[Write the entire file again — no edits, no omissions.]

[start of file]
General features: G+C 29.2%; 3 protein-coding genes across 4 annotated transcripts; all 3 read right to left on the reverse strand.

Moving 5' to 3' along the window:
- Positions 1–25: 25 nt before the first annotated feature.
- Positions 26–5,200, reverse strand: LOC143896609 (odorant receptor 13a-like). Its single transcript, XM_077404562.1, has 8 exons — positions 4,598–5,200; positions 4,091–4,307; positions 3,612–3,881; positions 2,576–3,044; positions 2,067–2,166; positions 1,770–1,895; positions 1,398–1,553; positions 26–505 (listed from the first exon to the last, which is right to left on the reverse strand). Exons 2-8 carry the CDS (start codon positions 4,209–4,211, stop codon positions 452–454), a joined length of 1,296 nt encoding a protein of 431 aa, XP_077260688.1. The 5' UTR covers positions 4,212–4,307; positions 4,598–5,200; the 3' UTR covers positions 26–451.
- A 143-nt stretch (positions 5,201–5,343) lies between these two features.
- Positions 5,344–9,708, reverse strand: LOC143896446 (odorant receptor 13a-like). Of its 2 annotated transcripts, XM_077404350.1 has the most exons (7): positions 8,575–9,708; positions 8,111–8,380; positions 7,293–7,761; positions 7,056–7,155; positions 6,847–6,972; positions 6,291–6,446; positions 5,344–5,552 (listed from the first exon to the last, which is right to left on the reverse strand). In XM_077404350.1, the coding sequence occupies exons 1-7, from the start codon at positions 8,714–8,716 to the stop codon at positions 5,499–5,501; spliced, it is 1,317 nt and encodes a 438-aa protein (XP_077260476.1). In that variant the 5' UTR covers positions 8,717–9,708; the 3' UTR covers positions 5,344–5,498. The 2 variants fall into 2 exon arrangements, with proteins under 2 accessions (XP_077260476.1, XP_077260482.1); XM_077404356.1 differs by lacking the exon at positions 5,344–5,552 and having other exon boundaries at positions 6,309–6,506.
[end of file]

General features: G+C 29.2%; 3 protein-coding genes across 4 annotated transcripts; all 3 read right to left on the reverse strand.

Moving 5' to 3' along the window:
- Positions 1–25: 25 nt before the first annotated feature.
- Positions 26–5,200, reverse strand: LOC143896609 (odorant receptor 13a-like). Its single transcript, XM_077404562.1, has 8 exons — positions 4,598–5,200; positions 4,091–4,307; positions 3,612–3,881; positions 2,576–3,044; positions 2,067–2,166; positions 1,770–1,895; positions 1,398–1,553; positions 26–505 (listed from the first exon to the last, which is right to left on the reverse strand). Exons 2-8 carry the CDS (start codon positions 4,209–4,211, stop codon positions 452–454), a joined length of 1,296 nt encoding a protein of 431 aa, XP_077260688.1. The 5' UTR covers positions 4,212–4,307; positions 4,598–5,200; the 3' UTR covers positions 26–451.
- A 143-nt stretch (positions 5,201–5,343) lies between these two features.
- Positions 5,344–9,708, reverse strand: LOC143896446 (odorant receptor 13a-like). Of its 2 annotated transcripts, XM_077404350.1 has the most exons (7): positions 8,575–9,708; positions 8,111–8,380; positions 7,293–7,761; positions 7,056–7,155; positions 6,847–6,972; positions 6,291–6,446; positions 5,344–5,552 (listed from the first exon to the last, which is right to left on the reverse strand). In XM_077404350.1, the coding sequence occupies exons 1-7, from the start codon at positions 8,714–8,716 to the stop codon at positions 5,499–5,501; spliced, it is 1,317 nt and encodes a 438-aa protein (XP_077260476.1). In that variant the 5' UTR covers positions 8,717–9,708; the 3' UTR covers positions 5,344–5,498. The 2 variants fall into 2 exon arrangements, with proteins under 2 accessions (XP_077260476.1, XP_077260482.1); XM_077404356.1 differs by lacking the exon at positions 5,344–5,552 and having other exon boundaries at positions 6,309–6,506.